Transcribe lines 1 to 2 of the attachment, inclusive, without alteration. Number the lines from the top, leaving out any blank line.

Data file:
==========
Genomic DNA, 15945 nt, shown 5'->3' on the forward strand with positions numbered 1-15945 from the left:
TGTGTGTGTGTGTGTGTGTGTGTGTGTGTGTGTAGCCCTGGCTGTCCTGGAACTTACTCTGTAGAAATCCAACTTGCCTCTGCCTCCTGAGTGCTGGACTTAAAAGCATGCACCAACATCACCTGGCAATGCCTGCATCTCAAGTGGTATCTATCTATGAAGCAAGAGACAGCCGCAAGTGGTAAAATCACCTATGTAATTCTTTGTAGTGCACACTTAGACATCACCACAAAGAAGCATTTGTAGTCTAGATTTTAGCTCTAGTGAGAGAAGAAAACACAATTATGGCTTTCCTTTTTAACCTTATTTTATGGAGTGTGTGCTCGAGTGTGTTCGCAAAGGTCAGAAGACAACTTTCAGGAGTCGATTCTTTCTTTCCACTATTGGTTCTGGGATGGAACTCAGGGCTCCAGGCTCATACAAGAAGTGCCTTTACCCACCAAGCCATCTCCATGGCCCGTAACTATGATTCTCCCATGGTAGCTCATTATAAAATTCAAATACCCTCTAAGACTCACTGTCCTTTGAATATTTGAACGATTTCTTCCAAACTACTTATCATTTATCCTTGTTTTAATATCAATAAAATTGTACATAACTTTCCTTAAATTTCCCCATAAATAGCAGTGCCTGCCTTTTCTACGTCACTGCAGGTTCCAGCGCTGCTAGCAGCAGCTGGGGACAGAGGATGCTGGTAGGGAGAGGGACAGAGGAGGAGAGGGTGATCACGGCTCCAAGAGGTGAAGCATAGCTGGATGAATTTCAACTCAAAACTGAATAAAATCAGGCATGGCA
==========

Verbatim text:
Genomic DNA, 15945 nt, shown 5'->3' on the forward strand with positions numbered 1-15945 from the left:
TGTGTGTGTGTGTGTGTGTGTGTGTGTGTGTGTAGCCCTGGCTGTCCTGGAACTTACTCTGTAGAAATCCAACTTGCCTCTGCCTCCTGAGTGCTGGACTTAAAAGCATGCACCAACATCACCTGGCAATGCCTGCATCTCAAGTGGTATCTATCTATGAAGCAAGAGACAGCCGCAAGTGGTAAAATCACCTATGTAATTCTTTGTAGTGCACACTTAGACATCACCACAAAGAAGCATTTGTAGTCTAGATTTTAGCTCTAGTGAGAGAAGAAAACACAATTATGGCTTTCCTTTTTAACCTTATTTTATGGAGTGTGTGCTCGAGTGTGTTCGCAAAGGTCAGAAGACAACTTTCAGGAGTCGATTCTTTCTTTCCACTATTGGTTCTGGGATGGAACTCAGGGCTCCAGGCTCATACAAGAAGTGCCTTTACCCACCAAGCCATCTCCATGGCCCGTAACTATGATTCTCCCATGGTAGCTCATTATAAAATTCAAATACCCTCTAAGACTCACTGTCCTTTGAATATTTGAACGATTTCTTCCAAACTACTTATCATTTATCCTTGTTTTAATATCAATAAAATTGTACATAACTTTCCTTAAATTTCCCCATAAATAGCAGTGCCTGCCTTTTCTACGTCACTGCAGGTTCCAGCGCTGCTAGCAGCAGCTGGGGACAGAGGATGCTGGTAGGGAGAGGGACAGAGGAGGAGAGGGTGATCACGGCTCCAAGAGGTGAAGCATAGCTGGATGAATTTCAACTCAAAACTGAATAAAATCAGGCATGGCA